Net loss $(51,120)$(39,690)$(160,719)$(125,045)
Net loss per common share, basic and diluted$(0.77)$(0.69)$(2.42)$(2.25)
Weighted average common shares outstanding, basic and diluted66,645,691 57,857,132 66,532,488 55,618,052 
The accompanying notes are an integral part of these condensed consolidated financial statements.
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REPLIMUNE GROUP, INC.
CONDENSED CONSOLIDATED STATEMENTS OF COMPREHENSIVE LOSS
(Amounts in thousands)
(Unaudited)
Three Months Ended December 31,Nine Months Ended December 31,
2023202220232022
Net loss$(51,120)$(39,690)$(160,719)$(125,045)
Other comprehensive loss:
Foreign currency translation (loss) gain (1,288)158 (1,285)4,225 
Net unrealized gain on short-term investments, net of tax of $0
534 650 290 487 
Comprehensive loss$(51,874)$(38,882)$(161,714)$(120,333)
The accompanying notes are an integral part of these condensed consolidated financial statements.
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REPLIMUNE GROUP, INC. 
CONSOLIDATED STATEMENTS OF STOCKHOLDERS’ EQUITY
(Amounts in thousands, except share amounts)
(Unaudited)
Common stockAdditional
paid-in
capital
Accumulated
deficit
Accumulated
other
comprehensive
loss
Total
stockholders’
equity
SharesAmount
Balances as of March 31, 202356,676,313 $57 $1,034,994 $(485,488)$5,729 $555,292 
Foreign currency translation adjustment— — (1,305)(1,305)
Unrealized loss on short-term investments— (458)(458)
Exercise of pre-funded warrants1,922,655 — — — 
Exercise of stock options96,146 — 1,209 — — 1,209 
Vesting of RSUs281,211 — — — 
Stock-based compensation expense— 8,846 8,846 
Net loss— (49,555)(49,555)
Balances as of June 30, 202358,976,325 57 1,045,049 (535,043)3,966 514,029 
Foreign currency translation adjustment— — — — 1,308 1,308 
Unrealized gain on short-term investments— — — — 214 214 
Exercise of stock options67,210 1 549 — — 550 
Vesting of RSUs15,808 1 — — — 1 
Stock-based compensation expense— — 9,114 — — 9,114 
Net loss— — — (60,044)— (60,044)
Balances as of September 30, 202359,059,343 59 1,054,712 (595,087)5,488 465,172 
Foreign currency translation adjustment— — — — (1,288)(1,288)
Unrealized gain on short-term investments— — — — 534 534 
Exercise of pre-funded warrants2,279,967 2 (4)— — (2)
Vesting of RSUs48,476 — — — — — 
Stock-based compensation expense— — 8,241 — — 8,241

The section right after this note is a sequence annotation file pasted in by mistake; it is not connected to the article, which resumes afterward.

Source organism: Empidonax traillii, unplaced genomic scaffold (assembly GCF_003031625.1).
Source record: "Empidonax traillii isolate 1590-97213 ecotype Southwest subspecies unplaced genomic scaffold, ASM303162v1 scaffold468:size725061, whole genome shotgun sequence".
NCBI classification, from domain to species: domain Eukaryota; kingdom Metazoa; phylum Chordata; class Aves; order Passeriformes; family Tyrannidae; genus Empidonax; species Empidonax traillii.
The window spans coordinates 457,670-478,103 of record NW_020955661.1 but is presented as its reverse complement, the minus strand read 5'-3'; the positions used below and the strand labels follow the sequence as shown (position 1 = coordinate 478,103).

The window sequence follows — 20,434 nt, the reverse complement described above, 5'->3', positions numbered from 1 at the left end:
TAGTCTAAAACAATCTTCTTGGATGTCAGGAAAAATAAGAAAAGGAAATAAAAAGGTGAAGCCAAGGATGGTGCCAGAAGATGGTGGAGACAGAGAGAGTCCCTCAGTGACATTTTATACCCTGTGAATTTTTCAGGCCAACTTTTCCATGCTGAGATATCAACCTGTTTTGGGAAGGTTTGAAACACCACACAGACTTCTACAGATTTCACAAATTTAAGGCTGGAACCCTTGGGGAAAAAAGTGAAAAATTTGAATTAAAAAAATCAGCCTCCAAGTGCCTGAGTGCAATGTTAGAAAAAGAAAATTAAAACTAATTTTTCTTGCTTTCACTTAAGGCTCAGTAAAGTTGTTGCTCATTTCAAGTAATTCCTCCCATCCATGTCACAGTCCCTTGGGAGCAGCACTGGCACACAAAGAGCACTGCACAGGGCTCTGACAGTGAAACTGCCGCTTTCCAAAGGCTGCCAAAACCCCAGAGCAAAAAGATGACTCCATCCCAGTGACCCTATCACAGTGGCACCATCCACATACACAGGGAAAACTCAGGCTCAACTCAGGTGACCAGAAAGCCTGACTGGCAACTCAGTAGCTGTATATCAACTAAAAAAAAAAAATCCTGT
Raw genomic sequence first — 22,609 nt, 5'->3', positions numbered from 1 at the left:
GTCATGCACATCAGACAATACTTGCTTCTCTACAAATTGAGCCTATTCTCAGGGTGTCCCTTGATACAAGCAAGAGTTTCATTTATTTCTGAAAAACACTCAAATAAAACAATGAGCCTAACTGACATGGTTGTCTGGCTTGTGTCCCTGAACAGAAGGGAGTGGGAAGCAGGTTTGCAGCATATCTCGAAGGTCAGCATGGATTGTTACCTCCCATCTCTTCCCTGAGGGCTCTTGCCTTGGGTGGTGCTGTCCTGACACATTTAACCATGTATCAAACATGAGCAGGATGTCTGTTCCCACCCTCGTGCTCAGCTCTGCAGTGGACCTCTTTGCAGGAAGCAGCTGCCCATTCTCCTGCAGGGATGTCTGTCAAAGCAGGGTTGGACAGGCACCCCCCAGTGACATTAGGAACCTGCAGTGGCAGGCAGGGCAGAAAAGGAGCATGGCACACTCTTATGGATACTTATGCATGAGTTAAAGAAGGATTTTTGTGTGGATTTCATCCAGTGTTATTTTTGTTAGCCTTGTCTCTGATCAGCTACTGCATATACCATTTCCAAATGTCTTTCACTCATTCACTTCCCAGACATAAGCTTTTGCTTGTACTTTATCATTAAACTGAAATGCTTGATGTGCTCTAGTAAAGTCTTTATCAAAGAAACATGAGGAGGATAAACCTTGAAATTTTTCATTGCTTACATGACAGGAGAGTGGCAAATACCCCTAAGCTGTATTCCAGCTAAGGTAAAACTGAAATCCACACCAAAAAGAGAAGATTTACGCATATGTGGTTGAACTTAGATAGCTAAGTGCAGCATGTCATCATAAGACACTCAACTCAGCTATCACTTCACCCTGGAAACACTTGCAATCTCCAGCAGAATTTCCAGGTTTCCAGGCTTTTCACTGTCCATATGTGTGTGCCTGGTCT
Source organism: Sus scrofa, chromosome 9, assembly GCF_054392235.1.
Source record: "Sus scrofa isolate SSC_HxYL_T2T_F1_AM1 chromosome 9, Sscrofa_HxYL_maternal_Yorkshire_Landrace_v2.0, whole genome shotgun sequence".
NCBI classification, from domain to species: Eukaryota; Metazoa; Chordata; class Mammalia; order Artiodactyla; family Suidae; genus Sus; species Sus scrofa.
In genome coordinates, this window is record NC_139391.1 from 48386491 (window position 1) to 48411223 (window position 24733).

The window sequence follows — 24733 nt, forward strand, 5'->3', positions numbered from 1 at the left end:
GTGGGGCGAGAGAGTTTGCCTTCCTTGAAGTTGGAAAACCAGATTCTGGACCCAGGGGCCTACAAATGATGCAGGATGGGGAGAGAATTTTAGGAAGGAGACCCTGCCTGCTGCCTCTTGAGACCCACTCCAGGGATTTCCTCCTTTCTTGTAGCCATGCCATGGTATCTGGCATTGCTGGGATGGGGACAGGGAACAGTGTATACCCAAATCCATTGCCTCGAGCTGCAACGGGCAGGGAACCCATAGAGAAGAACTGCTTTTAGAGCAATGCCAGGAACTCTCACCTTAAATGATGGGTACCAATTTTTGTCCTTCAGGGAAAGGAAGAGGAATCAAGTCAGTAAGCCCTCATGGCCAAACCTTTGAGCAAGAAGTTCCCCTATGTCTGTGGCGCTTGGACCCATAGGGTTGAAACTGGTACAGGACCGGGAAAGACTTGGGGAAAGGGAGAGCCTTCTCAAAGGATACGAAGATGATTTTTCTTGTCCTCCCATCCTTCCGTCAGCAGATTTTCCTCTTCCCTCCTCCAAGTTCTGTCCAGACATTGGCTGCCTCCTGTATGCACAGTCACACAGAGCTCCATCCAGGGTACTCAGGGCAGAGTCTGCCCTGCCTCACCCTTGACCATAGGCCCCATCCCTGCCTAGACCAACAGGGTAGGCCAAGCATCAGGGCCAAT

Net loss— — — (51,120)— (51,120)
Balances as of December 31, 202361,387,786 $61 $1,062,949 $(646,207)$4,734 $421,537 
Balances as of March 31, 202247,338,660 $47 $723,359 $(311,204)$(973)$411,229 
Issuance of common stock through ATM sales, net of offering costs1,686,438 2 31,035 31,037 
Foreign currency translation adjustment— 1,737 1,737 
Unrealized loss on short-term investments— (244)(244)
Exercise of stock options124,028 — 1,562 1,562 
Vesting of RSUs149,341 — — — 
Stock-based compensation expense— 7,194 7,194 
Net loss— (42,253)(42,253)
Balances as of June 30, 202249,298,467 49 763,150 (353,457)520 410,262 
Issuance of common stock through ATM sales, net of offering costs340,000 1 6,400 — — 6,401 
Foreign currency translation adjustment— — — — 2,330 2,330 
Unrealized gain on short-term investments— — — — 81 81 
Exercise of stock options88,252 — 1,108 — — 1,108 
Vesting of RSUs12,688 — — 
Stock-based compensation expense— — 6,992 — — 6,992 
Net loss— — — (43,102)— (43,102)
Balances as of September 30, 202249,739,407 50 777,650 (396,559)2,931 384,072 
Issuance of prefunded warrants to purchase common stock— — 92,778 — — 92,778 
Issuance of common stock, net of issuance costs and underwriter fees6,810,658 7 149,847 — — 149,854 
Foreign currency translation adjustment— — — — 158158
Unrealized gain on short-term investments— — — — 650 650 
Exercise of stock options60,921 — 500 — — 500 
Vesting of RSUs22,013 — — — 
Stock-based compensation expense— — 7,023 — — 7,023 
Net loss— — — (39,690)— (39,690)
Balances as of December 31, 202256,632,999 $57 $1,027,798 $(436,249)$3,739 $595,345 
The accompanying notes are an integral part of these condensed consolidated financial statements.
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REPLIMUNE GROUP, INC.
CONDENSED CONSOLIDATED STATEMENTS OF CASH FLOWS
(Amounts in thousands)
(Unaudited)
Nine Months Ended December 31,
20232022
Cash flows from operating activities:
Net loss$(160,719)$(125,045)
Adjustments to reconcile net loss to net cash used in operating activities:
Stock-based compensation expense26,201 21,209 
Depreciation1,950 1,919 
Net amortization of premiums and discounts on short-term investments(9,515)(1,782)
Noncash interest expense786 235 
Unrealized foreign currency transaction (gains) losses(1,307) 
Changes in operating assets and liabilities:
Research and development incentives receivable(1,249)812 
Prepaid expenses and other current assets(2,211)(396)
Operating lease, right-of-use-asset437 382 
Finance lease, right-of-use-asset1,821 1,821 
Accounts payable(1,505)357 
Accrued expenses and other current liabilities6,123 5,625 
Operating lease liabilities(433)(391)
Other non-current liabilities320  
Net cash used in operating activities(139,301)(95,254)
Cash flows from investing activities:
Purchases of property, plant and equipment and software capitalization(3,922)(2,019)
Purchase of short-term investments(381,115)(433,911)
Proceeds from sales and maturities of short-term investments459,037 316,180 
Net cash provided by investing activities74,000 (119,750)
Cash flows from financing activities:
Proceeds from issuance of common stock, net of underwriting fees and discounts 150,102 
Proceeds from issuance of prefunded warrants to purchase common stock, net of underwriting fees and discounts 92,778